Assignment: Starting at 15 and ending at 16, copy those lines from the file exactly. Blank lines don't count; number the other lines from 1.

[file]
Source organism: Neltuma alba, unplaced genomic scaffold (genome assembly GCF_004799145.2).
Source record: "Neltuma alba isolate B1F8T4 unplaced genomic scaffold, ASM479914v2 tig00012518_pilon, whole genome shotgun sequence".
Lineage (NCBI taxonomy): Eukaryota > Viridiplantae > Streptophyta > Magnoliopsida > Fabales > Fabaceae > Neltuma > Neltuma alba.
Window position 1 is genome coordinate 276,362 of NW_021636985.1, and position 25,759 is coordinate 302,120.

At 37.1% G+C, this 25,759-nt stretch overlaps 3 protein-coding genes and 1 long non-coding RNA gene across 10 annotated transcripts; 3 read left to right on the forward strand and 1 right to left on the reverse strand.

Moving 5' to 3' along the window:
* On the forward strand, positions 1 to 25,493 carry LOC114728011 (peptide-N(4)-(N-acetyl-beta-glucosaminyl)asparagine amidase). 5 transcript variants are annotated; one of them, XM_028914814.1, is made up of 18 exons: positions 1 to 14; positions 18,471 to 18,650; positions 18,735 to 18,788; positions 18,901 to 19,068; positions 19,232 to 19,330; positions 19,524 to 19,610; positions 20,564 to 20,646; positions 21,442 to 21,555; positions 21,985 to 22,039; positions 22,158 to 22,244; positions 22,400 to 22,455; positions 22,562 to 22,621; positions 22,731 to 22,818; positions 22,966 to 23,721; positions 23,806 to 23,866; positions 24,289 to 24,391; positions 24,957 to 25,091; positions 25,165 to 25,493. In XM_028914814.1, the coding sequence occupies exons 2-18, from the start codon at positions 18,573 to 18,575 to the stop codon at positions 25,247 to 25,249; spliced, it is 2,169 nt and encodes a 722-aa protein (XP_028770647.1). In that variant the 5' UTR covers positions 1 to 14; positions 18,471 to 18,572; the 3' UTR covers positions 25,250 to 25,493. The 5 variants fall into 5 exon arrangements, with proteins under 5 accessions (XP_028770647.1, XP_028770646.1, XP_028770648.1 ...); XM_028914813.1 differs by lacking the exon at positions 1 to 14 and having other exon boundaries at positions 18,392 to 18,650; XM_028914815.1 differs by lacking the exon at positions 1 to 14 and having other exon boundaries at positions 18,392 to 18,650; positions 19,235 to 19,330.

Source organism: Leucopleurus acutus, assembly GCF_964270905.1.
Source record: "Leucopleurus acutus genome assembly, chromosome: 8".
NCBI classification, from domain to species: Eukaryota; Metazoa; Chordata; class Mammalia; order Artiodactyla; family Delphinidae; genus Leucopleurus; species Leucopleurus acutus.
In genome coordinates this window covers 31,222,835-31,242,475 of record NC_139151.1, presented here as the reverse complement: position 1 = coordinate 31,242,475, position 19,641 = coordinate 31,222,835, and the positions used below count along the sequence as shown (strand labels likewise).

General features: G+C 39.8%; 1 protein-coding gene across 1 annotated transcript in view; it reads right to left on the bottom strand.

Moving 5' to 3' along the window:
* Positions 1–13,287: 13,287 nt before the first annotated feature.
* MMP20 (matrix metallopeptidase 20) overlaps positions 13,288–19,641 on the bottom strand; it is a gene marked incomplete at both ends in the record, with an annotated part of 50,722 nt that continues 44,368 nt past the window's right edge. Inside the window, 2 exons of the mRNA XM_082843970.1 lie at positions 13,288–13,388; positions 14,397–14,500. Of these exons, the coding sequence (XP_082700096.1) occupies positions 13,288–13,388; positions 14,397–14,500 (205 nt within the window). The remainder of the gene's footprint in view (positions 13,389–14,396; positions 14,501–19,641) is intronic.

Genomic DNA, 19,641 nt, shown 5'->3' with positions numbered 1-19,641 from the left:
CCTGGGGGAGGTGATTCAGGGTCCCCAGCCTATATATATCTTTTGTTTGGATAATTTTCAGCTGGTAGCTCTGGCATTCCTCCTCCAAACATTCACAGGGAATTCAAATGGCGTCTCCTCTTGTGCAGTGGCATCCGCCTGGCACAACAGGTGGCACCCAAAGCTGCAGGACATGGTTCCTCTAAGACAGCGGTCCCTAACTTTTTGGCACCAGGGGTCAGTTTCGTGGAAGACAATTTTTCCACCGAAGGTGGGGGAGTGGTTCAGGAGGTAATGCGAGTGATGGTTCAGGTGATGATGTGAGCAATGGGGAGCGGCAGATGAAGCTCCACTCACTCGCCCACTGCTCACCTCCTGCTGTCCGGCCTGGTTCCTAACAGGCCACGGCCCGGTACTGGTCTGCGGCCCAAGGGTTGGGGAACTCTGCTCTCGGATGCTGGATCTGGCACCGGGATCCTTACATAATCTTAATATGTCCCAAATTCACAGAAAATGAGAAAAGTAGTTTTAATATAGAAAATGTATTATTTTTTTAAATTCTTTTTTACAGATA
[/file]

* MMP20 (matrix metallopeptidase 20) overlaps positions 13,288–19,641 on the bottom strand; it is a gene marked incomplete at both ends in the record, with an annotated part of 50,722 nt that continues 44,368 nt past the window's right edge. Inside the window, 2 exons of the mRNA XM_082843970.1 lie at positions 13,288–13,388; positions 14,397–14,500. Of these exons, the coding sequence (XP_082700096.1) occupies positions 13,288–13,388; positions 14,397–14,500 (205 nt within the window). The remainder of the gene's footprint in view (positions 13,389–14,396; positions 14,501–19,641) is intronic.

Genomic DNA, 19,641 nt, shown 5'->3' with positions numbered 1-19,641 from the left: